The good news is that this is quite feasible. The bad news is that it does require some upfront investment of time and capital. Nevertheless, there are two main methods of generating search traffic to your website: pay-per-click (PPC) advertising and search engine optimization (SEO). While each possesses its respective advantages and drawbacks, they can both be leveraged in a powerful way to grow your case load.

If time is of the essence, pay-per-click advertising can offer a quicker return-on-investment and is thus the easiest way to enter the web arena. PPC advertising allows real-time campaign customization options for keyword targeting, ad appearance, budget and territory. This flexibility enhances its appeal over other advertising media, especially for the web novices among us.

While certainly not as quick as PPC advertising in producing results, search engine optimization provides more sustainable long-term benefit, as about 50% of web traffic flows through organic search. SEO refers to enhancing the organic, or natural, listing of your website within the search engines. When you input text in the search bar, the results are divided into two categories: sponsored listings and natural listings. Sponsored listings arise from bidding on specific terms (i.e., PPC advertising), while natural listings result from the search engines themselves deeming that a site is relevant to a specific search term. Unlike PPC advertising, the search engines do not charge you for organic traffic, making it the most coveted, and often most difficult, type of traffic to receive. Further, the algorithms of the major search engines are considered trade secrets, so many optimization strategies spring from conjecture and theory rather than concrete knowledge. Nevertheless, the majority of the SEO “experts” would agree that having large amounts of original, relevant content combined with links from high-ranking, relevant organic sites correlates with competitive organic placement. This seems logical, but unfortunately months or even years may elapse before any organic visibility is realized. It is therefore recommended to run organic and PPC campaigns concurrently, thereby hedging against rising PPC costs and changing search algorithms.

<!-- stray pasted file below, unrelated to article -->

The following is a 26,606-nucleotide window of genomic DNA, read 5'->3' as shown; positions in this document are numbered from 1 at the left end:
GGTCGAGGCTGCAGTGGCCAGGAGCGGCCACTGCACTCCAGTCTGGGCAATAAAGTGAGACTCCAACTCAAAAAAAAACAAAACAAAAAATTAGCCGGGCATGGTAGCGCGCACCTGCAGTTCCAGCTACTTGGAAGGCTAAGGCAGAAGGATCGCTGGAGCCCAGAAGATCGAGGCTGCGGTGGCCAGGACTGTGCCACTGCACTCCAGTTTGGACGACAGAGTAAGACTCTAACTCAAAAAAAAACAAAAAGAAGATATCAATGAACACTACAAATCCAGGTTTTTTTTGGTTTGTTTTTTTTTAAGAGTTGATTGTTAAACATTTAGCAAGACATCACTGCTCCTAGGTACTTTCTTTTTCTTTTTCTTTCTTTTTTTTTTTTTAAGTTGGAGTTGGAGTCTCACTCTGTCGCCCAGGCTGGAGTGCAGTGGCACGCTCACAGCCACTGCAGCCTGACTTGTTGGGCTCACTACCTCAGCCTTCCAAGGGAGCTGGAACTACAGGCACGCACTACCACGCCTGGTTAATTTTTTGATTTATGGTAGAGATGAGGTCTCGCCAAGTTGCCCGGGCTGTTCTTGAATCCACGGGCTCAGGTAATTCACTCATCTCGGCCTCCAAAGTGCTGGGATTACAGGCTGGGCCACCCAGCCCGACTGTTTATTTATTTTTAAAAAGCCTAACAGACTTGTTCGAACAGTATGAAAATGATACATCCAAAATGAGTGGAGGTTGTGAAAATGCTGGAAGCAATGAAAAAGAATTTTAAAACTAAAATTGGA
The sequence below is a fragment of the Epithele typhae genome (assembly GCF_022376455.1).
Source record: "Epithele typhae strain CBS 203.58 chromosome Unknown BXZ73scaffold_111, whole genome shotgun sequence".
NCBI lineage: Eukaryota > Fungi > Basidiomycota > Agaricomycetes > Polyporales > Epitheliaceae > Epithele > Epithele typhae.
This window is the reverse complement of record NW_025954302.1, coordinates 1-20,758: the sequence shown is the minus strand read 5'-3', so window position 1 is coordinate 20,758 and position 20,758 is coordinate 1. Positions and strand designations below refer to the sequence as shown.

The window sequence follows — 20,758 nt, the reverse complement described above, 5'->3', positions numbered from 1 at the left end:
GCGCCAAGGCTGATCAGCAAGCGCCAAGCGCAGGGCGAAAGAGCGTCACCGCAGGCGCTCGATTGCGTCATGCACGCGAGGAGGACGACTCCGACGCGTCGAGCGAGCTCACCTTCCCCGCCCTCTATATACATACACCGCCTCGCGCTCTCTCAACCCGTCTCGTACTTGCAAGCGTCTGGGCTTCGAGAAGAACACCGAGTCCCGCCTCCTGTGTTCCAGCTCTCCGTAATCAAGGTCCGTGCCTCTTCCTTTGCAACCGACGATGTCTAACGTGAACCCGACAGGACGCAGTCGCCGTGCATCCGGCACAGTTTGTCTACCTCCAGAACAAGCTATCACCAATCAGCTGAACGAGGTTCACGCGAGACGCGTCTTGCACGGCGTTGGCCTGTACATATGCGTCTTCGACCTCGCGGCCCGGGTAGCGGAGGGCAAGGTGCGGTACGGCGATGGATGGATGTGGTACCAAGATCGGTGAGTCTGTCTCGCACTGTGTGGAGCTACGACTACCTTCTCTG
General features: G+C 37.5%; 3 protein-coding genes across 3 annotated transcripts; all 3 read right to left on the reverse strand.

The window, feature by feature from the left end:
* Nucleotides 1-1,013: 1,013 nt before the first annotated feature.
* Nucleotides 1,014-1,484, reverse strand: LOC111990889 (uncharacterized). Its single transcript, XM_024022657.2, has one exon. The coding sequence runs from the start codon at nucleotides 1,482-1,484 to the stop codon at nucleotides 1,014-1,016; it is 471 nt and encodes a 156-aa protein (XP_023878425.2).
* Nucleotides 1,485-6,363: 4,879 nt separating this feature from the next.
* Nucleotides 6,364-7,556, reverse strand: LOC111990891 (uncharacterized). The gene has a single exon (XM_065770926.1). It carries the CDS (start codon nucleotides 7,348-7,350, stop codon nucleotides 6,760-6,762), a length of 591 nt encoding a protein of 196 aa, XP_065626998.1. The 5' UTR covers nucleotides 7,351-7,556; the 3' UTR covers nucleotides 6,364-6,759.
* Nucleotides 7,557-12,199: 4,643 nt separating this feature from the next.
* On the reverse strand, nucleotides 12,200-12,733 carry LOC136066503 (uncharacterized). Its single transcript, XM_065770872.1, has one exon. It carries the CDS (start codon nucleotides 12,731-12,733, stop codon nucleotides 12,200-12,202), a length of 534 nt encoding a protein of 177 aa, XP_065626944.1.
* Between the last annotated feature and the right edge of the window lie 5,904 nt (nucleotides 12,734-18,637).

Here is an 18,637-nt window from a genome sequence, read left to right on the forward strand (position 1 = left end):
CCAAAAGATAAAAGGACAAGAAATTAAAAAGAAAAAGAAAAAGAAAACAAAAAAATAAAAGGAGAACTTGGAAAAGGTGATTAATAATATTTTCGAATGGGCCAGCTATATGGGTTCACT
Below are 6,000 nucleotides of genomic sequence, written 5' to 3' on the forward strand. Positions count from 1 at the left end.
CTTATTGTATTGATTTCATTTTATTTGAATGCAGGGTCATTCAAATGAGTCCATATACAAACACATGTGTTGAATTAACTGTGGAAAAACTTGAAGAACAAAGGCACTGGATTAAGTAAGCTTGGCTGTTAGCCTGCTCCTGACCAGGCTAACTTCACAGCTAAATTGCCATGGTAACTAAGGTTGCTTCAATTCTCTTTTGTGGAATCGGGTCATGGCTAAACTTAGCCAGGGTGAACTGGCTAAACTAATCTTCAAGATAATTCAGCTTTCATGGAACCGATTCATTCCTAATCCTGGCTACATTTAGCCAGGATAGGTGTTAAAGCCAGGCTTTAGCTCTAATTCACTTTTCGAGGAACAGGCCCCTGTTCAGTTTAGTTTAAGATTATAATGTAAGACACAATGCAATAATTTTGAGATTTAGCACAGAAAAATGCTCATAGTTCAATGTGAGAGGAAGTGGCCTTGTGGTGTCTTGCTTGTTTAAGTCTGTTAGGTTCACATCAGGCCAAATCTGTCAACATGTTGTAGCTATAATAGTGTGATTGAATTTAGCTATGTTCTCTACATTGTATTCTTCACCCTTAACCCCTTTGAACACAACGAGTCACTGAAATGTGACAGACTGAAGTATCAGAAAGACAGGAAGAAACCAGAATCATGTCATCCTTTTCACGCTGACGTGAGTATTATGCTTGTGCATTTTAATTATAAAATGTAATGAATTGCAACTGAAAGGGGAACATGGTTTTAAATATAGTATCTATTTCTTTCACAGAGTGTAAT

Though PPC advertising and organic optimization represent the two principal ways of generating traffic to your website, other web lead generation methods exist, including social media outreach, banner ads, third-party providers, and more. We will consider lead generation options in greater detail in Chapter 3, but for now, we can accept that these two methods can prove effective for acquiring more cases. Also, despite the conceptual similarities between web lead generation and other lead generation techniques, it is worth noting that you may need to alter your customary follow-up strategy slightly when dealing with internet leads. This will be discussed in Chapter 4.

What’s the bottom line? If you are looking for more Social Security Disability cases, maintaining a solidified web presence is vital. Nielsen reports an over 150% increase in web users in the last ten years, underscoring the web’s new role as the principal information supplier to the curious world. Keyword research obtained from Google exhibits high user interest for search terms such as social security disability and disability benefits. Further, as smartphones now offer full web browsing capabilities, advertisers can capitalize on a new demographic of users.

At this point, you should have a solid grasp on the concept of lead generation and its potential to augment your practice. The rest of this book is devoted to laying the foundation for an effective lead generation campaign, how to generate web leads, tips for the follow-up process, and how to monitor lead quality.